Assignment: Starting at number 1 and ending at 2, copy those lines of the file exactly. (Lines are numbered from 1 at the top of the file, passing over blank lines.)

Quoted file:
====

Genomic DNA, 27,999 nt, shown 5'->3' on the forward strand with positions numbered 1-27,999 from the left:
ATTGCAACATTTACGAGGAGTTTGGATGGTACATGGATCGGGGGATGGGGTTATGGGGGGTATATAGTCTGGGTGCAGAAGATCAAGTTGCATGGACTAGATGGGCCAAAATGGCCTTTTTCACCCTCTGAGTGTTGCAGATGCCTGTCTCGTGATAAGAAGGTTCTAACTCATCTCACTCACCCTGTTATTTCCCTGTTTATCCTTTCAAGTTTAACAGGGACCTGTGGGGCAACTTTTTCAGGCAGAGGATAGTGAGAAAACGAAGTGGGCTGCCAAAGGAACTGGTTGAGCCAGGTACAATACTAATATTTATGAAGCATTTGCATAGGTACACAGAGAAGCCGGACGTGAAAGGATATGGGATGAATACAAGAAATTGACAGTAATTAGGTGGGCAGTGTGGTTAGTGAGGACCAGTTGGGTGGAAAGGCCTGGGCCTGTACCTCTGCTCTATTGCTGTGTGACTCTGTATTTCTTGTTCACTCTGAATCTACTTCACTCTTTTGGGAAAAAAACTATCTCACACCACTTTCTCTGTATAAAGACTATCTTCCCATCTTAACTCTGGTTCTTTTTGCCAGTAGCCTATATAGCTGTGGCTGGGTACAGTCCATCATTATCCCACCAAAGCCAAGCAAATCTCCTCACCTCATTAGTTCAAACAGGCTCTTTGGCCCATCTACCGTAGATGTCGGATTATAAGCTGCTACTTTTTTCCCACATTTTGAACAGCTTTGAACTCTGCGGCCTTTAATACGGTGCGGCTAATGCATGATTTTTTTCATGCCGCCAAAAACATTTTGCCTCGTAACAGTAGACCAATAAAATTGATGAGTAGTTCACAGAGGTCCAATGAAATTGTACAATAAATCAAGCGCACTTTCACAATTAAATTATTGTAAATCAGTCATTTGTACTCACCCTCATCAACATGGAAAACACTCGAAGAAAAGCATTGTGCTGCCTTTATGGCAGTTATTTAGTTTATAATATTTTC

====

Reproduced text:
Genomic DNA, 27,999 nt, shown 5'->3' on the forward strand with positions numbered 1-27,999 from the left:
ATTGCAACATTTACGAGGAGTTTGGATGGTACATGGATCGGGGGATGGGGTTATGGGGGGTATATAGTCTGGGTGCAGAAGATCAAGTTGCATGGACTAGATGGGCCAAAATGGCCTTTTTCACCCTCTGAGTGTTGCAGATGCCTGTCTCGTGATAAGAAGGTTCTAACTCATCTCACTCACCCTGTTATTTCCCTGTTTATCCTTTCAAGTTTAACAGGGACCTGTGGGGCAACTTTTTCAGGCAGAGGATAGTGAGAAAACGAAGTGGGCTGCCAAAGGAACTGGTTGAGCCAGGTACAATACTAATATTTATGAAGCATTTGCATAGGTACACAGAGAAGCCGGACGTGAAAGGATATGGGATGAATACAAGAAATTGACAGTAATTAGGTGGGCAGTGTGGTTAGTGAGGACCAGTTGGGTGGAAAGGCCTGGGCCTGTACCTCTGCTCTATTGCTGTGTGACTCTGTATTTCTTGTTCACTCTGAATCTACTTCACTCTTTTGGGAAAAAAACTATCTCACACCACTTTCTCTGTATAAAGACTATCTTCCCATCTTAACTCTGGTTCTTTTTGCCAGTAGCCTATATAGCTGTGGCTGGGTACAGTCCATCATTATCCCACCAAAGCCAAGCAAATCTCCTCACCTCATTAGTTCAAACAGGCTCTTTGGCCCATCTACCGTAGATGTCGGATTATAAGCTGCTACTTTTTTCCCACATTTTGAACAGCTTTGAACTCTGCGGCCTTTAATACGGTGCGGCTAATGCATGATTTTTTTCATGCCGCCAAAAACATTTTGCCTCGTAACAGTAGACCAATAAAATTGATGAGTAGTTCACAGAGGTCCAATGAAATTGTACAATAAATCAAGCGCACTTTCACAATTAAATTATTGTAAATCAGTCATTTGTACTCACCCTCATCAACATGGAAAACACTCGAAGAAAAGCATTGTGCTGCCTTTATGGCAGTTATTTAGTTTATAATATTTTC